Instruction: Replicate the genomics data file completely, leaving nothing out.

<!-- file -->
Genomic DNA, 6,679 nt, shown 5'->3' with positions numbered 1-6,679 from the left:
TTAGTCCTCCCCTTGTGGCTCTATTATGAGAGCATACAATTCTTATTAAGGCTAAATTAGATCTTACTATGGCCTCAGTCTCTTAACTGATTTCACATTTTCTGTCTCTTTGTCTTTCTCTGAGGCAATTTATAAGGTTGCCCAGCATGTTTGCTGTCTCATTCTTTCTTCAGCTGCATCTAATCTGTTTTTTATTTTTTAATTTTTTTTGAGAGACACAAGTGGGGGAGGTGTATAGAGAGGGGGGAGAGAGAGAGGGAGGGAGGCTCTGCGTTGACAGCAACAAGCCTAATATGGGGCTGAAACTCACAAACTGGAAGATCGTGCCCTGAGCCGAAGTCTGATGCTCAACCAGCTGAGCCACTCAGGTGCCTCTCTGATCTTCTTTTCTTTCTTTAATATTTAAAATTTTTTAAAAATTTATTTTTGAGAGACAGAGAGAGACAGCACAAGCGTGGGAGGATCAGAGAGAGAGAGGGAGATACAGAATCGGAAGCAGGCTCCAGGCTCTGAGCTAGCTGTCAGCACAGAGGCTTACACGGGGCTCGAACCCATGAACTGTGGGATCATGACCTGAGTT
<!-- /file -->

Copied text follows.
Genomic DNA, 6,679 nt, shown 5'->3' with positions numbered 1-6,679 from the left:
TTAGTCCTCCCCTTGTGGCTCTATTATGAGAGCATACAATTCTTATTAAGGCTAAATTAGATCTTACTATGGCCTCAGTCTCTTAACTGATTTCACATTTTCTGTCTCTTTGTCTTTCTCTGAGGCAATTTATAAGGTTGCCCAGCATGTTTGCTGTCTCATTCTTTCTTCAGCTGCATCTAATCTGTTTTTTATTTTTTAATTTTTTTTGAGAGACACAAGTGGGGGAGGTGTATAGAGAGGGGGGAGAGAGAGAGGGAGGGAGGCTCTGCGTTGACAGCAACAAGCCTAATATGGGGCTGAAACTCACAAACTGGAAGATCGTGCCCTGAGCCGAAGTCTGATGCTCAACCAGCTGAGCCACTCAGGTGCCTCTCTGATCTTCTTTTCTTTCTTTAATATTTAAAATTTTTTAAAAATTTATTTTTGAGAGACAGAGAGAGACAGCACAAGCGTGGGAGGATCAGAGAGAGAGAGGGAGATACAGAATCGGAAGCAGGCTCCAGGCTCTGAGCTAGCTGTCAGCACAGAGGCTTACACGGGGCTCGAACCCATGAACTGTGGGATCATGACCTGAGTT